Florida to Be the Next State Sued for Pulling Boosted Unemployment

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Jobless workers are fighting back against states that are ending boosted unemployment. And they're winning.

When the American Rescue Plan -- the massive relief bill that put $1,400 stimulus checks into people's bank accounts -- was signed into law in March, the economy was in a worse state than it's in today. As such, one provision that bill included was a $300 weekly boost to unemployment benefits through the beginning of September.

Over the past couple of months, however, 26 states have sought to pull the plug on that boost ahead of schedule. But jobless workers have fought back, suing some of their respective states to reinstate those benefits and let them run their course through Labor Day.

So far, such lawsuits have popped up in the following states:

  • Maryland
  • Indiana
  • Texas
  • Ohio
  • Oklahoma

And they're getting results. This week, a judge ordered boosted jobless benefits to be reinstated in Maryland through early September. They were originally cut off on July 3. Lawyers in Indiana were also successful in getting boosted benefits restored.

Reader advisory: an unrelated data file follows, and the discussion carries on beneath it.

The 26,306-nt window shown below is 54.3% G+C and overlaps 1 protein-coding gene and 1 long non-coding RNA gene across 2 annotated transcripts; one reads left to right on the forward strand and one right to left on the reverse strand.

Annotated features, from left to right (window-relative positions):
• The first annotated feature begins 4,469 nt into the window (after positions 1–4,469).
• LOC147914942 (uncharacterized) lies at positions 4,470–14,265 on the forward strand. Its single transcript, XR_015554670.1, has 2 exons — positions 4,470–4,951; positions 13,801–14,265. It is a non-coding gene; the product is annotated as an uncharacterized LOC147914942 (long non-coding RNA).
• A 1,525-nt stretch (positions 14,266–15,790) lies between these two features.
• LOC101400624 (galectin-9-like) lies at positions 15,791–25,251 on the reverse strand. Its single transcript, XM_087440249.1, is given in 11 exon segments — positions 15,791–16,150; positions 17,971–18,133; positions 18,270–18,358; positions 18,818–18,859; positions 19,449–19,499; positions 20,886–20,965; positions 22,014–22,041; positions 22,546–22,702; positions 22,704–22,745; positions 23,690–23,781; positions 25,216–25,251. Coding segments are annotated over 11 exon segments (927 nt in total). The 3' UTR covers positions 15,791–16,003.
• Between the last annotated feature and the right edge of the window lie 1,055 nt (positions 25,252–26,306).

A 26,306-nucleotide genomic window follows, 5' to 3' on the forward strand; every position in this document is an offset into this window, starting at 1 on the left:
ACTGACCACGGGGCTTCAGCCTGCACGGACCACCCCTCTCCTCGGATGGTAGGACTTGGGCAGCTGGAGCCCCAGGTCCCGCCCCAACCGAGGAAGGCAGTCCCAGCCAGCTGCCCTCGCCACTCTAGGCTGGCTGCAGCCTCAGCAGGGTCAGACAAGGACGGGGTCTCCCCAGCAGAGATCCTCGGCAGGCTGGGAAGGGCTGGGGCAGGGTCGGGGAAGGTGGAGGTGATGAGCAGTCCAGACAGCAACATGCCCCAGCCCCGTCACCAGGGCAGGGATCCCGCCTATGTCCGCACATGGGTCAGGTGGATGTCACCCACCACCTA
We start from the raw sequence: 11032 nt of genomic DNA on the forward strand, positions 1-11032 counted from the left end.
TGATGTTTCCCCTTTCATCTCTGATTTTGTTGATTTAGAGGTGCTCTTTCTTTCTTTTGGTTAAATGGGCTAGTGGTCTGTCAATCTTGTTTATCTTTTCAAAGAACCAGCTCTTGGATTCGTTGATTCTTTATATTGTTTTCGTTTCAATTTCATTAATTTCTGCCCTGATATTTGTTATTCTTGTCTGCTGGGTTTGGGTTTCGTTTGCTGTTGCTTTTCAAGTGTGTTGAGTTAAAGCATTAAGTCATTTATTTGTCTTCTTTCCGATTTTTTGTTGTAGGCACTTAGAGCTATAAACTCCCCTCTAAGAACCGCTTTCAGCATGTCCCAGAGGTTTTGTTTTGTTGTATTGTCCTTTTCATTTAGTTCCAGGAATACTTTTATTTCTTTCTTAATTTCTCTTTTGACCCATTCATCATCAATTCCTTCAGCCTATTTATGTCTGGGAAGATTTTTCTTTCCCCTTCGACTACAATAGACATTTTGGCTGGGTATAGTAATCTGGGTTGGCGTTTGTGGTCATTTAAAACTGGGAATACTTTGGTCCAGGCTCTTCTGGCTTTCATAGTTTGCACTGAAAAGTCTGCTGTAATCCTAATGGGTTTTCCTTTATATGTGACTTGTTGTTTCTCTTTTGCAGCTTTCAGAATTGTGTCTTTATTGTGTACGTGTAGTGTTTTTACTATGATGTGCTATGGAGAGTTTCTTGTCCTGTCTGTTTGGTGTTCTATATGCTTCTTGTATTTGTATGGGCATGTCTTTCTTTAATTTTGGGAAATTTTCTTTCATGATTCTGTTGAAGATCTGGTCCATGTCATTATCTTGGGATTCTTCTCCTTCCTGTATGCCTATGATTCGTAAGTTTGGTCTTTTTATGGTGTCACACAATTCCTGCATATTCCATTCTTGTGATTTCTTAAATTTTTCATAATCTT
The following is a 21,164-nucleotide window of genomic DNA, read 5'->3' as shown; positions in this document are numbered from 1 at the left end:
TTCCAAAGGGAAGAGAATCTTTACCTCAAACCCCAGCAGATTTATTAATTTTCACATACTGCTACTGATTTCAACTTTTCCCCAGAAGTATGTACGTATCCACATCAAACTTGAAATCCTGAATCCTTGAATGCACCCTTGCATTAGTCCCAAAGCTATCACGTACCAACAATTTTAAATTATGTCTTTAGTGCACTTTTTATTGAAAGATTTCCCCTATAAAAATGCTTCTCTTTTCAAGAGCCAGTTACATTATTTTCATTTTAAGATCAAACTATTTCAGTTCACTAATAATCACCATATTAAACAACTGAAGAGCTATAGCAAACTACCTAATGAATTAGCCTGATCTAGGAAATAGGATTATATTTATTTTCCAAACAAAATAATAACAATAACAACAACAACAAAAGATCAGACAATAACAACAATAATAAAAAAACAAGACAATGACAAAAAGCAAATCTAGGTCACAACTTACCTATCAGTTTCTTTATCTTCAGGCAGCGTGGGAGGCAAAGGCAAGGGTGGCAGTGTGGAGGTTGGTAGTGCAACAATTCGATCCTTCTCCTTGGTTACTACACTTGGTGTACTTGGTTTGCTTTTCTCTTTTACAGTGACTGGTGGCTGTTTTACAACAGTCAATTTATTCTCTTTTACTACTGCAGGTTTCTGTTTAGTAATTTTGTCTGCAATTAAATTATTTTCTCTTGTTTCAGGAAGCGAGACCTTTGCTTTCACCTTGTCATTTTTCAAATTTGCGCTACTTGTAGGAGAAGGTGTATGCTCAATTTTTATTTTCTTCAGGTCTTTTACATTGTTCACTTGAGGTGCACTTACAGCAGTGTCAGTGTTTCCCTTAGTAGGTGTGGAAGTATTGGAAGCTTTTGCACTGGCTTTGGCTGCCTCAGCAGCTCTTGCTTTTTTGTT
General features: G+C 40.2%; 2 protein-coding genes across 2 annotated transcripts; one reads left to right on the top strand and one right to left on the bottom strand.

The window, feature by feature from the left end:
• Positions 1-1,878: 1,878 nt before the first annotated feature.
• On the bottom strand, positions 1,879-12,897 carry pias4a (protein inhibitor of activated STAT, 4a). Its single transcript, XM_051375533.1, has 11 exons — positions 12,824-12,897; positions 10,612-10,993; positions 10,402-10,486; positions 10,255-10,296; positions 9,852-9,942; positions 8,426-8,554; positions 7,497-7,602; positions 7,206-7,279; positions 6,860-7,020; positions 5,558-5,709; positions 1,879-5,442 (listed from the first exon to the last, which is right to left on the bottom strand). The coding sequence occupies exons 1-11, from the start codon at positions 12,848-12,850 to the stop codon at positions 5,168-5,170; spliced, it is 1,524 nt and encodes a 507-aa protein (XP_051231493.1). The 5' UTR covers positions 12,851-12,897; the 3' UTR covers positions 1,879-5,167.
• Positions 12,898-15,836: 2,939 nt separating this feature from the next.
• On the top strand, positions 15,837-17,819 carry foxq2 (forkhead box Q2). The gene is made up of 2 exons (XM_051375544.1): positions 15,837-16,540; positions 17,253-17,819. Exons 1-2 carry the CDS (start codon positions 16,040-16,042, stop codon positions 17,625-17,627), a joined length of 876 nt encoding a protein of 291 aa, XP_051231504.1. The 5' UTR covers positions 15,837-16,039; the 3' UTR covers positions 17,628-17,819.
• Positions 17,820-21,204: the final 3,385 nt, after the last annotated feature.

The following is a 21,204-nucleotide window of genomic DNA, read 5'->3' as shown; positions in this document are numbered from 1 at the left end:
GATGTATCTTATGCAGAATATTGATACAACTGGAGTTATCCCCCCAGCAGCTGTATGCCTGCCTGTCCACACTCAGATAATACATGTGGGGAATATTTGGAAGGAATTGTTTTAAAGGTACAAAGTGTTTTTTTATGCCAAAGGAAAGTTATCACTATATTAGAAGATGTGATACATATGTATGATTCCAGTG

Now, Florida is the latest state to face a lawsuit calling for the reinstatement of benefits. And if successful, it could make for a much less stressful financial situation for a lot of people.

Fighting back in Florida

As of May of 2021, there were over 500,000 unemployed people in Florida. The state made the decision to end the $300 federal weekly boost to unemployment on June 26, but lawyers in the state are now preparing to file a lawsuit to get that boost reinstated.

The argument is that there's still a large number of people in the state who remain jobless, and that pulling boosted benefits before the school year begins is particularly damaging to parents who have been out of a job due to childcare constraints more so than anything else.

Of course, the reason Florida and 25 other states pulled the plug on boosted unemployment ahead of schedule is that officials were convinced that extra money was keeping people from applying for jobs. Many states have been experiencing labor shortages, and the hope was that ending boosted benefits early would incentivize more people to get back to work.

But there are other issues that could be keeping people from re-entering the labor force. In addition to childcare concerns, health fears may be prompting some to stay on unemployment as long as possible, especially since mask mandates have largely been lifted and not everyone is able to get a coronavirus vaccine right away.

At this point, the $300 weekly unemployment boost is set to expire on Labor Day. So people without jobs will only be privy to that money for so many more weeks. But if more states manage to get that boost reinstated, it could help a lot of people who might otherwise struggle with their personal finances in the near term. This especially applies to parents, who may need just a few more weeks of help until the 2021-2022 academic year kicks off, schools reopen, and children have a place to go during the day that doesn't cost an arm and a leg.

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